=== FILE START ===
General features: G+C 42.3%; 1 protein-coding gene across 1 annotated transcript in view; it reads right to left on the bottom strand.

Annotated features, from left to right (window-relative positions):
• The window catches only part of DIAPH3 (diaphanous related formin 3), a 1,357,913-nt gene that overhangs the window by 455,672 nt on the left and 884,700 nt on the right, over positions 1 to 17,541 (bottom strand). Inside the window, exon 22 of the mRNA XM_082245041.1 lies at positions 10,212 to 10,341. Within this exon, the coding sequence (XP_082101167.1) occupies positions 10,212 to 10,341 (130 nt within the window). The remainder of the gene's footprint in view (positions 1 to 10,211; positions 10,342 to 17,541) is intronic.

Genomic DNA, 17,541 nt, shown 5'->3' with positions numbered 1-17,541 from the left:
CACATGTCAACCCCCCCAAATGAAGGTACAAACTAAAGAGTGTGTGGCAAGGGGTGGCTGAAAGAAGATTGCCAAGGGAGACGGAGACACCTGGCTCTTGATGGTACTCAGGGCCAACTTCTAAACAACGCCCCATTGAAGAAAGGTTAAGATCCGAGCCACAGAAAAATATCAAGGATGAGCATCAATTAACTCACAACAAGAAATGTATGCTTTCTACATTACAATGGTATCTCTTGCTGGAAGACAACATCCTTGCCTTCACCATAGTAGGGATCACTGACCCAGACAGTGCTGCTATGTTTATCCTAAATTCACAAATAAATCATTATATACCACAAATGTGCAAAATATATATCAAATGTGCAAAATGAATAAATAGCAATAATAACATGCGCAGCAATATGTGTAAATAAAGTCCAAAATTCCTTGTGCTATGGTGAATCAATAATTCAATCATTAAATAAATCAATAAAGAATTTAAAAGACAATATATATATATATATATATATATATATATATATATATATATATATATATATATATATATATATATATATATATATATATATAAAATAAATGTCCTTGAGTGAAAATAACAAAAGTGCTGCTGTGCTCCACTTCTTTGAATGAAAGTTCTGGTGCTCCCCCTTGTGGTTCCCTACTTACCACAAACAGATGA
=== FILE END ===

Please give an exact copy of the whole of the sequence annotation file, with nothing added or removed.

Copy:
General features: G+C 42.3%; 1 protein-coding gene across 1 annotated transcript in view; it reads right to left on the bottom strand.

Annotated features, from left to right (window-relative positions):
• The window catches only part of DIAPH3 (diaphanous related formin 3), a 1,357,913-nt gene that overhangs the window by 455,672 nt on the left and 884,700 nt on the right, over positions 1 to 17,541 (bottom strand). Inside the window, exon 22 of the mRNA XM_082245041.1 lies at positions 10,212 to 10,341. Within this exon, the coding sequence (XP_082101167.1) occupies positions 10,212 to 10,341 (130 nt within the window). The remainder of the gene's footprint in view (positions 1 to 10,211; positions 10,342 to 17,541) is intronic.

Genomic DNA, 17,541 nt, shown 5'->3' with positions numbered 1-17,541 from the left:
CACATGTCAACCCCCCCAAATGAAGGTACAAACTAAAGAGTGTGTGGCAAGGGGTGGCTGAAAGAAGATTGCCAAGGGAGACGGAGACACCTGGCTCTTGATGGTACTCAGGGCCAACTTCTAAACAACGCCCCATTGAAGAAAGGTTAAGATCCGAGCCACAGAAAAATATCAAGGATGAGCATCAATTAACTCACAACAAGAAATGTATGCTTTCTACATTACAATGGTATCTCTTGCTGGAAGACAACATCCTTGCCTTCACCATAGTAGGGATCACTGACCCAGACAGTGCTGCTATGTTTATCCTAAATTCACAAATAAATCATTATATACCACAAATGTGCAAAATATATATCAAATGTGCAAAATGAATAAATAGCAATAATAACATGCGCAGCAATATGTGTAAATAAAGTCCAAAATTCCTTGTGCTATGGTGAATCAATAATTCAATCATTAAATAAATCAATAAAGAATTTAAAAGACAATATATATATATATATATATATATATATATATATATATATATATATATATATATATATATATATATATATATATATATATATAAAATAAATGTCCTTGAGTGAAAATAACAAAAGTGCTGCTGTGCTCCACTTCTTTGAATGAAAGTTCTGGTGCTCCCCCTTGTGGTTCCCTACTTACCACAAACAGATGA